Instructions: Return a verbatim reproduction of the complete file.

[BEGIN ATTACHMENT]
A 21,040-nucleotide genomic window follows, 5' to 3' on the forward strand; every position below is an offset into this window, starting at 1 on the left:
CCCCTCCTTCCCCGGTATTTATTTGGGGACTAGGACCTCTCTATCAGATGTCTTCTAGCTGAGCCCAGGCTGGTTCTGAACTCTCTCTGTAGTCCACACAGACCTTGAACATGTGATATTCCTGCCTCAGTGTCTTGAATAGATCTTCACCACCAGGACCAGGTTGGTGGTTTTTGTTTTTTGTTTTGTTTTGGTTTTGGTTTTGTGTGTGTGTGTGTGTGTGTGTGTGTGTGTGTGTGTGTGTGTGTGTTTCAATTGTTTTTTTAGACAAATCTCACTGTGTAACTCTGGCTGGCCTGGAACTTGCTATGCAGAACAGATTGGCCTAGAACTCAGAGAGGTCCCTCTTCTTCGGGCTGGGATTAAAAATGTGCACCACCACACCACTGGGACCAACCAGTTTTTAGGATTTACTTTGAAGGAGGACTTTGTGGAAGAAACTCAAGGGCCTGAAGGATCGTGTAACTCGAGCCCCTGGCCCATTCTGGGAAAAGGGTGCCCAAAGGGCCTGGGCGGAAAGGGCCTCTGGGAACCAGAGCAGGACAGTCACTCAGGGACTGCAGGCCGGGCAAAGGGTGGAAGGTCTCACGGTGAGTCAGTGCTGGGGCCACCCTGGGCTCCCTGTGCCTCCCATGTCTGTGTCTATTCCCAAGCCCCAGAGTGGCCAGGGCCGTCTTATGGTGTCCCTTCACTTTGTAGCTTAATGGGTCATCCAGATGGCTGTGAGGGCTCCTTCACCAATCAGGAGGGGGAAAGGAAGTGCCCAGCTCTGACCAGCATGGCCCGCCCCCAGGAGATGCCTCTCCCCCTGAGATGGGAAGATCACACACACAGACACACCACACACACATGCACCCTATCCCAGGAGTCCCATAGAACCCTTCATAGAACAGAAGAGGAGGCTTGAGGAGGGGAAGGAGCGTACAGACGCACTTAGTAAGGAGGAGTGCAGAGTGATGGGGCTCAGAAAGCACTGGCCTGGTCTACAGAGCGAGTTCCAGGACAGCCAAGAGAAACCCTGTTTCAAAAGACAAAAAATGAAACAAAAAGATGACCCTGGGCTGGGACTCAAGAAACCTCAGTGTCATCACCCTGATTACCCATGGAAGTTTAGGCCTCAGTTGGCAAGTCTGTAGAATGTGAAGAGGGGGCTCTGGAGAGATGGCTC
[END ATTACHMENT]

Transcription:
A 21,040-nucleotide genomic window follows, 5' to 3' on the forward strand; every position below is an offset into this window, starting at 1 on the left:
CCCCTCCTTCCCCGGTATTTATTTGGGGACTAGGACCTCTCTATCAGATGTCTTCTAGCTGAGCCCAGGCTGGTTCTGAACTCTCTCTGTAGTCCACACAGACCTTGAACATGTGATATTCCTGCCTCAGTGTCTTGAATAGATCTTCACCACCAGGACCAGGTTGGTGGTTTTTGTTTTTTGTTTTGTTTTGGTTTTGGTTTTGTGTGTGTGTGTGTGTGTGTGTGTGTGTGTGTGTGTGTGTGTGTGTTTCAATTGTTTTTTTAGACAAATCTCACTGTGTAACTCTGGCTGGCCTGGAACTTGCTATGCAGAACAGATTGGCCTAGAACTCAGAGAGGTCCCTCTTCTTCGGGCTGGGATTAAAAATGTGCACCACCACACCACTGGGACCAACCAGTTTTTAGGATTTACTTTGAAGGAGGACTTTGTGGAAGAAACTCAAGGGCCTGAAGGATCGTGTAACTCGAGCCCCTGGCCCATTCTGGGAAAAGGGTGCCCAAAGGGCCTGGGCGGAAAGGGCCTCTGGGAACCAGAGCAGGACAGTCACTCAGGGACTGCAGGCCGGGCAAAGGGTGGAAGGTCTCACGGTGAGTCAGTGCTGGGGCCACCCTGGGCTCCCTGTGCCTCCCATGTCTGTGTCTATTCCCAAGCCCCAGAGTGGCCAGGGCCGTCTTATGGTGTCCCTTCACTTTGTAGCTTAATGGGTCATCCAGATGGCTGTGAGGGCTCCTTCACCAATCAGGAGGGGGAAAGGAAGTGCCCAGCTCTGACCAGCATGGCCCGCCCCCAGGAGATGCCTCTCCCCCTGAGATGGGAAGATCACACACACAGACACACCACACACACATGCACCCTATCCCAGGAGTCCCATAGAACCCTTCATAGAACAGAAGAGGAGGCTTGAGGAGGGGAAGGAGCGTACAGACGCACTTAGTAAGGAGGAGTGCAGAGTGATGGGGCTCAGAAAGCACTGGCCTGGTCTACAGAGCGAGTTCCAGGACAGCCAAGAGAAACCCTGTTTCAAAAGACAAAAAATGAAACAAAAAGATGACCCTGGGCTGGGACTCAAGAAACCTCAGTGTCATCACCCTGATTACCCATGGAAGTTTAGGCCTCAGTTGGCAAGTCTGTAGAATGTGAAGAGGGGGCTCTGGAGAGATGGCTC